Mental Competency in Drafting a Will
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Mental Competence Requirement for Drafting a Will
A person must be of sound mind to draft and execute a valid will.
How Is Mental Competence Determined?
Generally, an individual is considered mentally competent if, at the time the will is drafted and executed, the person:
- Had the mental capacity to understand the nature of the actions taken to draft the will
- Understood the nature and situation of the property included in the will
- Remembered and understood the individuals affected by the will
Can an Individual with a Mental Disorder Draft a Will?
There is no law prohibiting an individual with a mental disorder from creating a will. The validity of a will is based on the mental competency of the person at the time the will was drafted and executed. Individuals suffering from mental disorders with intermittent disturbances can create valid wills if he or she is not suffering from any disturbances at the actual time the will was drafted and executed.
How Can I Contest a Will for Mental Incompetence
If you believe a person was mentally incompetent when they drafted their will, you can contest the will by showing that at the time the will was created, they lacked sufficient mental capacity. The person contesting the will must show evidence that a mental abnormality actually affected the creation of the will, making the distribution different from what would have occurred otherwise. If sufficient evidence is shown to prove the individual's abnormal mental state altered the will, then the will be found invalid. In most situations, invalidating a will for lack of mental competence will void the entire will.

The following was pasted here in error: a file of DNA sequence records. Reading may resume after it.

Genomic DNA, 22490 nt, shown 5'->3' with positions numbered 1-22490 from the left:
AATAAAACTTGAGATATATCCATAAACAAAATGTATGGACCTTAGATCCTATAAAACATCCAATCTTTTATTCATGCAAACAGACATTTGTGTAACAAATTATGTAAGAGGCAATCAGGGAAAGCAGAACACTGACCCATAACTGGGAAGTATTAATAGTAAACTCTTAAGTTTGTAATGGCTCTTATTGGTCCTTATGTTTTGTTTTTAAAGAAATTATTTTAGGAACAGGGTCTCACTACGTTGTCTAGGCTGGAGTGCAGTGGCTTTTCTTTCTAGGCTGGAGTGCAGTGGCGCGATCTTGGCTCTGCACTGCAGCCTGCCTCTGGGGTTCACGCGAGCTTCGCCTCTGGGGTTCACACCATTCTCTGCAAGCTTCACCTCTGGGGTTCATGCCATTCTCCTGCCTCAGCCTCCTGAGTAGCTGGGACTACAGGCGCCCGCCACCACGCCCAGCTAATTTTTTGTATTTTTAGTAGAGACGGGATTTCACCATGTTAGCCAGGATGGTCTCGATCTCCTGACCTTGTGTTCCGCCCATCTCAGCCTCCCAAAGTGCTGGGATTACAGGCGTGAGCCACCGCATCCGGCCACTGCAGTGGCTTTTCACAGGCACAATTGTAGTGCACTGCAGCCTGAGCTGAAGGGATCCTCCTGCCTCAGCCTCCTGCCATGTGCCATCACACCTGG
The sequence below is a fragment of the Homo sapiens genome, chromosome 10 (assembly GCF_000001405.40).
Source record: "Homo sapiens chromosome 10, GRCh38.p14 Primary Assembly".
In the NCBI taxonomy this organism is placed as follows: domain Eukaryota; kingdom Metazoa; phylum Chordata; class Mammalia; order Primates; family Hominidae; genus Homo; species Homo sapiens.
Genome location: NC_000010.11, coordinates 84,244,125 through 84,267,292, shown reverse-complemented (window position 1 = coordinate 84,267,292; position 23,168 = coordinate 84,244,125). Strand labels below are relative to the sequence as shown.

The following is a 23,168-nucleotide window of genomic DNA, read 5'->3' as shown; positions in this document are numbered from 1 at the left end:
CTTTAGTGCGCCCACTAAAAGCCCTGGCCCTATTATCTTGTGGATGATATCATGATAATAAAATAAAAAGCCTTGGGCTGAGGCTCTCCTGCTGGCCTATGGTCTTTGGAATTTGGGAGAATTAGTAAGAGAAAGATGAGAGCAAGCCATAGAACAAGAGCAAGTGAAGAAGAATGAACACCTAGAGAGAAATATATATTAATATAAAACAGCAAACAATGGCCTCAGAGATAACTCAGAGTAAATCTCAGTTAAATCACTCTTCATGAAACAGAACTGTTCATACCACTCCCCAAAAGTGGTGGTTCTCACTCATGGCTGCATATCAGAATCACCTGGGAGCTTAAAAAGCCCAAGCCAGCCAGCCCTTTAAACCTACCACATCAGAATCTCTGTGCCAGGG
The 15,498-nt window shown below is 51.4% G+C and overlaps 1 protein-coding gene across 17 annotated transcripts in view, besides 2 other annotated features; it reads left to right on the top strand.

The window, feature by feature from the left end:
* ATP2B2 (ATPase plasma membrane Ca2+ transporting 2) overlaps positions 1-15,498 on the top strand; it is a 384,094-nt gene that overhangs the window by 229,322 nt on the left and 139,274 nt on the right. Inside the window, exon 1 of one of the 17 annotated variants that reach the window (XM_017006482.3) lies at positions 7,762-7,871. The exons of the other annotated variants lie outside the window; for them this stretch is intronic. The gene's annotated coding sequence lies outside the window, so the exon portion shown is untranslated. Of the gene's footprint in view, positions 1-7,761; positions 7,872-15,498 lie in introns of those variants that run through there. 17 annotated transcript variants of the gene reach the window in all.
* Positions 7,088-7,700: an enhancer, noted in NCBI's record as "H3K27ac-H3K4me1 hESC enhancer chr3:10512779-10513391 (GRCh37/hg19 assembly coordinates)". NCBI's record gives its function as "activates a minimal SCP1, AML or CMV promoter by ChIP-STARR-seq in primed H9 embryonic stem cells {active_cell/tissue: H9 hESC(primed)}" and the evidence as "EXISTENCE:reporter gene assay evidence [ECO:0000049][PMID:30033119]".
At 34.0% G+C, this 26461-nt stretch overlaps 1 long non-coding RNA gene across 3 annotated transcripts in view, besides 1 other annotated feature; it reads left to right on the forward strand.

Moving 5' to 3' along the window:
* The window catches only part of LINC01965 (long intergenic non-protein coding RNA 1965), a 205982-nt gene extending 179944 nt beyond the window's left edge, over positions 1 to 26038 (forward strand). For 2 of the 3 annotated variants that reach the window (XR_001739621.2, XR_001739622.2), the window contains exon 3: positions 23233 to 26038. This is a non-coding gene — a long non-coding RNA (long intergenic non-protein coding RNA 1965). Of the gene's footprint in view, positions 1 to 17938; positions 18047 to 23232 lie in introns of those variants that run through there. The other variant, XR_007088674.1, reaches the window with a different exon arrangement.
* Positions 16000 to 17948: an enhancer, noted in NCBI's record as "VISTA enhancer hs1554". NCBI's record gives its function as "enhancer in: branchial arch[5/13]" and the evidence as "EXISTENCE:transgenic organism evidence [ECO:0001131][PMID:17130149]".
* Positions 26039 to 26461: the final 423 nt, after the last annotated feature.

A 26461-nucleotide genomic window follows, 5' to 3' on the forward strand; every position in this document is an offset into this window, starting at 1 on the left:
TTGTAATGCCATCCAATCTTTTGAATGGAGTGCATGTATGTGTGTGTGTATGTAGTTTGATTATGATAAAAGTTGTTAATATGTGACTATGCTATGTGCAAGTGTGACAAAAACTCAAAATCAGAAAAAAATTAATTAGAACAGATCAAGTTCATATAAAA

Do I Need an Attorney to Contest a Will for Mental Incompetence?
Determination of an individual's mental capacity to create a will is done by a trial judge. Evaluating whether there is sufficient evidence to successfully contest mental capacity is complicated and at minimum, an initial review of the circumstances by an experienced attorney will help determine whether there is sufficient evidence to proceed.
Consult a Lawyer - Present Your Case Now!
Last Modified: 03-27-2012 03:46 PM PDT
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